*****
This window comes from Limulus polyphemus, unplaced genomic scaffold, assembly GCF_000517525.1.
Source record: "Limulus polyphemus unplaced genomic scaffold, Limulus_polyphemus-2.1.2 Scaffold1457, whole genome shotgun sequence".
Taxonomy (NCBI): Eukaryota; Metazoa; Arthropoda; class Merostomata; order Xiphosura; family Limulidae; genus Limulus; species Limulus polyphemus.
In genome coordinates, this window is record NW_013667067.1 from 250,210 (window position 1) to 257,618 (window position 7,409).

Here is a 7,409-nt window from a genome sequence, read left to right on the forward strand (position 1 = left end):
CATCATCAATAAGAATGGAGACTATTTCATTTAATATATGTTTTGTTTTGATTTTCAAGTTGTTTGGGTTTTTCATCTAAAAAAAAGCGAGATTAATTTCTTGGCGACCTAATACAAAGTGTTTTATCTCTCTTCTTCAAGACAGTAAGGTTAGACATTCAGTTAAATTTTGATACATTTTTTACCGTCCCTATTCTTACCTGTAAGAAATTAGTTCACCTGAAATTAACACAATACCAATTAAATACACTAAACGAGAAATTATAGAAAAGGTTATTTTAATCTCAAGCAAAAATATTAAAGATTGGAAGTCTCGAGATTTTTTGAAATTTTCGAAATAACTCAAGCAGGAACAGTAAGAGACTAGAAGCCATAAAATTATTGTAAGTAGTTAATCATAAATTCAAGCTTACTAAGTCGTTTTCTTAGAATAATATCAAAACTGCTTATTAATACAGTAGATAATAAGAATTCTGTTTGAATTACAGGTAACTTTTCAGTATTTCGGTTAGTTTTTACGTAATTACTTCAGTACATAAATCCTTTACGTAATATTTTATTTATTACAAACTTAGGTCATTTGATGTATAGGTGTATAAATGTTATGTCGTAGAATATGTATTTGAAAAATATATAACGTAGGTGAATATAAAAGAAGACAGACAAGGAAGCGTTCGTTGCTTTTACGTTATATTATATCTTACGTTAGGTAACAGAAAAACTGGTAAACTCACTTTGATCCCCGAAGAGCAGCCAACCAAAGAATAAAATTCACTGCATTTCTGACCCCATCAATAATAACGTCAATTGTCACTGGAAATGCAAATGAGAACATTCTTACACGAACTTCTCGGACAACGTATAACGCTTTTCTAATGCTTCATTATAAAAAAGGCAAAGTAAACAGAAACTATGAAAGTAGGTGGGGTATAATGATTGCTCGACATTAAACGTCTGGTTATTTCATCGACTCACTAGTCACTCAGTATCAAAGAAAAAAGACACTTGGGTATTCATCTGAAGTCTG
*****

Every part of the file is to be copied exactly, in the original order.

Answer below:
This window comes from Limulus polyphemus, unplaced genomic scaffold, assembly GCF_000517525.1.
Source record: "Limulus polyphemus unplaced genomic scaffold, Limulus_polyphemus-2.1.2 Scaffold1457, whole genome shotgun sequence".
Taxonomy (NCBI): Eukaryota; Metazoa; Arthropoda; class Merostomata; order Xiphosura; family Limulidae; genus Limulus; species Limulus polyphemus.
In genome coordinates, this window is record NW_013667067.1 from 250,210 (window position 1) to 257,618 (window position 7,409).

Here is a 7,409-nt window from a genome sequence, read left to right on the forward strand (position 1 = left end):
CATCATCAATAAGAATGGAGACTATTTCATTTAATATATGTTTTGTTTTGATTTTCAAGTTGTTTGGGTTTTTCATCTAAAAAAAAGCGAGATTAATTTCTTGGCGACCTAATACAAAGTGTTTTATCTCTCTTCTTCAAGACAGTAAGGTTAGACATTCAGTTAAATTTTGATACATTTTTTACCGTCCCTATTCTTACCTGTAAGAAATTAGTTCACCTGAAATTAACACAATACCAATTAAATACACTAAACGAGAAATTATAGAAAAGGTTATTTTAATCTCAAGCAAAAATATTAAAGATTGGAAGTCTCGAGATTTTTTGAAATTTTCGAAATAACTCAAGCAGGAACAGTAAGAGACTAGAAGCCATAAAATTATTGTAAGTAGTTAATCATAAATTCAAGCTTACTAAGTCGTTTTCTTAGAATAATATCAAAACTGCTTATTAATACAGTAGATAATAAGAATTCTGTTTGAATTACAGGTAACTTTTCAGTATTTCGGTTAGTTTTTACGTAATTACTTCAGTACATAAATCCTTTACGTAATATTTTATTTATTACAAACTTAGGTCATTTGATGTATAGGTGTATAAATGTTATGTCGTAGAATATGTATTTGAAAAATATATAACGTAGGTGAATATAAAAGAAGACAGACAAGGAAGCGTTCGTTGCTTTTACGTTATATTATATCTTACGTTAGGTAACAGAAAAACTGGTAAACTCACTTTGATCCCCGAAGAGCAGCCAACCAAAGAATAAAATTCACTGCATTTCTGACCCCATCAATAATAACGTCAATTGTCACTGGAAATGCAAATGAGAACATTCTTACACGAACTTCTCGGACAACGTATAACGCTTTTCTAATGCTTCATTATAAAAAAGGCAAAGTAAACAGAAACTATGAAAGTAGGTGGGGTATAATGATTGCTCGACATTAAACGTCTGGTTATTTCATCGACTCACTAGTCACTCAGTATCAAAGAAAAAAGACACTTGGGTATTCATCTGAAGTCTG